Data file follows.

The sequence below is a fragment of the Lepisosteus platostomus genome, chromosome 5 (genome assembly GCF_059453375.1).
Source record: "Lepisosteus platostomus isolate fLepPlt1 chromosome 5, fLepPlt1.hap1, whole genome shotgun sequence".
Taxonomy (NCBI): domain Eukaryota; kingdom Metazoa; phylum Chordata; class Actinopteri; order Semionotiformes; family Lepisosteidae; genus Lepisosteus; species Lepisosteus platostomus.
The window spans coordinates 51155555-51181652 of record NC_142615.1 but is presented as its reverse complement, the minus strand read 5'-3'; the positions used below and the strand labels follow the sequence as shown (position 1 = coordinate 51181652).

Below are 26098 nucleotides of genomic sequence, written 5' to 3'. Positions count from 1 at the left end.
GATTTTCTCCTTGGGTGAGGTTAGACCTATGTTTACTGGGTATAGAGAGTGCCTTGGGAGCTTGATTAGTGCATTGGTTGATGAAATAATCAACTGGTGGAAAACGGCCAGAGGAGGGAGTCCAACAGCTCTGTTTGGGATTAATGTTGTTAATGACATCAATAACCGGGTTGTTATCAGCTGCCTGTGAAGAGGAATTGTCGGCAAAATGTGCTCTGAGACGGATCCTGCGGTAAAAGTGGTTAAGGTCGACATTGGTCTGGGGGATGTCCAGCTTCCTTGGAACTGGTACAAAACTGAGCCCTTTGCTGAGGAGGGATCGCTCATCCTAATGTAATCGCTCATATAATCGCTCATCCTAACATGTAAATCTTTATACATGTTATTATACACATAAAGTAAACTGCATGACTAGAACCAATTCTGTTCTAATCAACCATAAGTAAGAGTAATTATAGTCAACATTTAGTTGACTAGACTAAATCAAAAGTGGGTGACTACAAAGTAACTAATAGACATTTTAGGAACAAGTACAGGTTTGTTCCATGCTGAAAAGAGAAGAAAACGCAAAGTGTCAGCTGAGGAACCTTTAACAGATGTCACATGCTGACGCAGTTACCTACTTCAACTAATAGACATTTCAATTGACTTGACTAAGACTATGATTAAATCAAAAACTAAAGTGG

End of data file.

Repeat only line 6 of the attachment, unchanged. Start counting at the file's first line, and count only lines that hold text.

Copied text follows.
GATTTTCTCCTTGGGTGAGGTTAGACCTATGTTTACTGGGTATAGAGAGTGCCTTGGGAGCTTGATTAGTGCATTGGTTGATGAAATAATCAACTGGTGGAAAACGGCCAGAGGAGGGAGTCCAACAGCTCTGTTTGGGATTAATGTTGTTAATGACATCAATAACCGGGTTGTTATCAGCTGCCTGTGAAGAGGAATTGTCGGCAAAATGTGCTCTGAGACGGATCCTGCGGTAAAAGTGGTTAAGGTCGACATTGGTCTGGGGGATGTCCAGCTTCCTTGGAACTGGTACAAAACTGAGCCCTTTGCTGAGGAGGGATCGCTCATCCTAATGTAATCGCTCATATAATCGCTCATCCTAACATGTAAATCTTTATACATGTTATTATACACATAAAGTAAACTGCATGACTAGAACCAATTCTGTTCTAATCAACCATAAGTAAGAGTAATTATAGTCAACATTTAGTTGACTAGACTAAATCAAAAGTGGGTGACTACAAAGTAACTAATAGACATTTTAGGAACAAGTACAGGTTTGTTCCATGCTGAAAAGAGAAGAAAACGCAAAGTGTCAGCTGAGGAACCTTTAACAGATGTCACATGCTGACGCAGTTACCTACTTCAACTAATAGACATTTCAATTGACTTGACTAAGACTATGATTAAATCAAAAACTAAAGTGG